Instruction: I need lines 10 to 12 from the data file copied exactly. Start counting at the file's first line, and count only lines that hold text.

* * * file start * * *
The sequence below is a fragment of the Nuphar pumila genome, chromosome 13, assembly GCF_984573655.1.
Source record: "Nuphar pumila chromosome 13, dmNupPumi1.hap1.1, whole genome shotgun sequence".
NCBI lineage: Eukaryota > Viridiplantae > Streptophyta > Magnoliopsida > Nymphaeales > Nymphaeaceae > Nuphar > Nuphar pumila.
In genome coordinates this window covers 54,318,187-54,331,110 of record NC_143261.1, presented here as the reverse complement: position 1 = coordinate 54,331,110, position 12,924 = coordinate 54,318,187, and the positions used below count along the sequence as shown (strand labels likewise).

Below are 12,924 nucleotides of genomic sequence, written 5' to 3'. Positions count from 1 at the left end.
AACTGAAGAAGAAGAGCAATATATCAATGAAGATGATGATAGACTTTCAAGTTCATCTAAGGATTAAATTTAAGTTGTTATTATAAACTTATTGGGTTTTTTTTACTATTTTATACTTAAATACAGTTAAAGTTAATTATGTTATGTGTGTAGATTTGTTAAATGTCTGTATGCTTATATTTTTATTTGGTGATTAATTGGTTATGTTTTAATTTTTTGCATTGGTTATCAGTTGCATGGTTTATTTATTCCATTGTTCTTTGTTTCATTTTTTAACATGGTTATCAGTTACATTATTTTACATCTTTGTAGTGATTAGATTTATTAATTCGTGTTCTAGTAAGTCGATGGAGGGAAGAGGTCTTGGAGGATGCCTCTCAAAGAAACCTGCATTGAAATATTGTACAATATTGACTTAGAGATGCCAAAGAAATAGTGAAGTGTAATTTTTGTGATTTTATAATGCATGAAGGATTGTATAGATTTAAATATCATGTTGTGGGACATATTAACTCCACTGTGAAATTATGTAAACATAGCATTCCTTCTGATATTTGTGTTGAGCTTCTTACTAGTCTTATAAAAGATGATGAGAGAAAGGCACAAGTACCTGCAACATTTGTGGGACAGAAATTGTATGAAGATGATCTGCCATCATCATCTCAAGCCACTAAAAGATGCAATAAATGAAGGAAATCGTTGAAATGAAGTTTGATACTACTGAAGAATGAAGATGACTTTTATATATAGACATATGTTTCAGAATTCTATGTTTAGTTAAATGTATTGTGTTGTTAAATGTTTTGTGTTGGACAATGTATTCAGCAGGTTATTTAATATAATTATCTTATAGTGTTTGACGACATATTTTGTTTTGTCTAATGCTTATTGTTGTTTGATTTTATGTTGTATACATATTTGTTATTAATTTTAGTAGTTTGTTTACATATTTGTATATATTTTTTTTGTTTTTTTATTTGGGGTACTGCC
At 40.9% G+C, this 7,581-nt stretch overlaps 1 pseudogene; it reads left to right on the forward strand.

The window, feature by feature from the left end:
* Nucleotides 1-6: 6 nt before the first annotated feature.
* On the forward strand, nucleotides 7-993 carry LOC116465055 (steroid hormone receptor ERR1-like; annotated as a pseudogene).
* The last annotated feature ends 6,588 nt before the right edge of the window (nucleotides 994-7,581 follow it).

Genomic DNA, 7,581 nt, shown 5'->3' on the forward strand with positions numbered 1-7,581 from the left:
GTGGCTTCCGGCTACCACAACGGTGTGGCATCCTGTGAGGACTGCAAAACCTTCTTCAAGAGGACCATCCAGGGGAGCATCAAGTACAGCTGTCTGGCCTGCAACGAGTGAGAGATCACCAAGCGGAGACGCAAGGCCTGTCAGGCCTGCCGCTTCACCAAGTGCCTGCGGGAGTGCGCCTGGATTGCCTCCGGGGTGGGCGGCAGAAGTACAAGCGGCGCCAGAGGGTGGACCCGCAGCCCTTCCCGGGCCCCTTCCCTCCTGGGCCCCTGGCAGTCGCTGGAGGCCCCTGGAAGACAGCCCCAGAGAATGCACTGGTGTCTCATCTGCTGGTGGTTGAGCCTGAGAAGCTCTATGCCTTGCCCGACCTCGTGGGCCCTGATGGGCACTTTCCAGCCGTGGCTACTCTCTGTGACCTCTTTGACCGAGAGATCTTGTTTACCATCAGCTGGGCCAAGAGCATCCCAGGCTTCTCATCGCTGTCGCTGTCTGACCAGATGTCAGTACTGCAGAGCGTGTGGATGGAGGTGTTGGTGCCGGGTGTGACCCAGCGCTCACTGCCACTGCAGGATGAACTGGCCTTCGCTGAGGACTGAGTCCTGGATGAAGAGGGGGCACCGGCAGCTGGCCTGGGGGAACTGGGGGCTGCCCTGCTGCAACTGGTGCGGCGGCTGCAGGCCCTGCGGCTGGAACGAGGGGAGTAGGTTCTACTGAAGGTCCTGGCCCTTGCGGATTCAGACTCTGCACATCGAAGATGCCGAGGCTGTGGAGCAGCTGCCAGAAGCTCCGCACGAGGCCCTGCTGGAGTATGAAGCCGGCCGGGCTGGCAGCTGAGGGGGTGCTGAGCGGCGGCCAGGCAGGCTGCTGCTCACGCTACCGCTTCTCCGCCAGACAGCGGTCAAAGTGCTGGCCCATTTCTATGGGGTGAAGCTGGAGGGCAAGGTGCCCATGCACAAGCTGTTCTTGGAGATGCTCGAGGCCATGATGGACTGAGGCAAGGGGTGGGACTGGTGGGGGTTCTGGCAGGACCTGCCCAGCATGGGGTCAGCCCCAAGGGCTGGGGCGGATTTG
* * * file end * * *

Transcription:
* On the forward strand, nucleotides 7-993 carry LOC116465055 (steroid hormone receptor ERR1-like; annotated as a pseudogene).
* The last annotated feature ends 6,588 nt before the right edge of the window (nucleotides 994-7,581 follow it).

Genomic DNA, 7,581 nt, shown 5'->3' on the forward strand with positions numbered 1-7,581 from the left: